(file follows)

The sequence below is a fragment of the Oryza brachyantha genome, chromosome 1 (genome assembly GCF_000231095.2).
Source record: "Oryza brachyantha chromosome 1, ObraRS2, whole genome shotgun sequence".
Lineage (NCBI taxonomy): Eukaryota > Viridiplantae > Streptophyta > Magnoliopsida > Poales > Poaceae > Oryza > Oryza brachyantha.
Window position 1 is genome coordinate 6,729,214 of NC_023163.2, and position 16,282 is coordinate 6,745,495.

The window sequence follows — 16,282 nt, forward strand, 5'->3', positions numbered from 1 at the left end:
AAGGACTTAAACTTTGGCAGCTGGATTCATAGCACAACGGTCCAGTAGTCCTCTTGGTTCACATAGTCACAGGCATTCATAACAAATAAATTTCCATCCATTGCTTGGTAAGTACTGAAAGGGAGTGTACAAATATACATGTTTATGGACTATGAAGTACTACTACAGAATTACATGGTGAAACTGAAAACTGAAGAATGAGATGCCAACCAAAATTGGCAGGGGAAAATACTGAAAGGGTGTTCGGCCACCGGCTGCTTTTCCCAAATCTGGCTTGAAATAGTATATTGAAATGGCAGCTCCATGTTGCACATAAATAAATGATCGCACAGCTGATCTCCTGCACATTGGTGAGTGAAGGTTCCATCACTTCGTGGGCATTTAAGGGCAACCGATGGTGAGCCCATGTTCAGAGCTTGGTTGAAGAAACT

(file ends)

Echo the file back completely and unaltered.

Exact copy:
The sequence below is a fragment of the Oryza brachyantha genome, chromosome 1 (genome assembly GCF_000231095.2).
Source record: "Oryza brachyantha chromosome 1, ObraRS2, whole genome shotgun sequence".
Lineage (NCBI taxonomy): Eukaryota > Viridiplantae > Streptophyta > Magnoliopsida > Poales > Poaceae > Oryza > Oryza brachyantha.
Window position 1 is genome coordinate 6,729,214 of NC_023163.2, and position 16,282 is coordinate 6,745,495.

The window sequence follows — 16,282 nt, forward strand, 5'->3', positions numbered from 1 at the left end:
AAGGACTTAAACTTTGGCAGCTGGATTCATAGCACAACGGTCCAGTAGTCCTCTTGGTTCACATAGTCACAGGCATTCATAACAAATAAATTTCCATCCATTGCTTGGTAAGTACTGAAAGGGAGTGTACAAATATACATGTTTATGGACTATGAAGTACTACTACAGAATTACATGGTGAAACTGAAAACTGAAGAATGAGATGCCAACCAAAATTGGCAGGGGAAAATACTGAAAGGGTGTTCGGCCACCGGCTGCTTTTCCCAAATCTGGCTTGAAATAGTATATTGAAATGGCAGCTCCATGTTGCACATAAATAAATGATCGCACAGCTGATCTCCTGCACATTGGTGAGTGAAGGTTCCATCACTTCGTGGGCATTTAAGGGCAACCGATGGTGAGCCCATGTTCAGAGCTTGGTTGAAGAAACT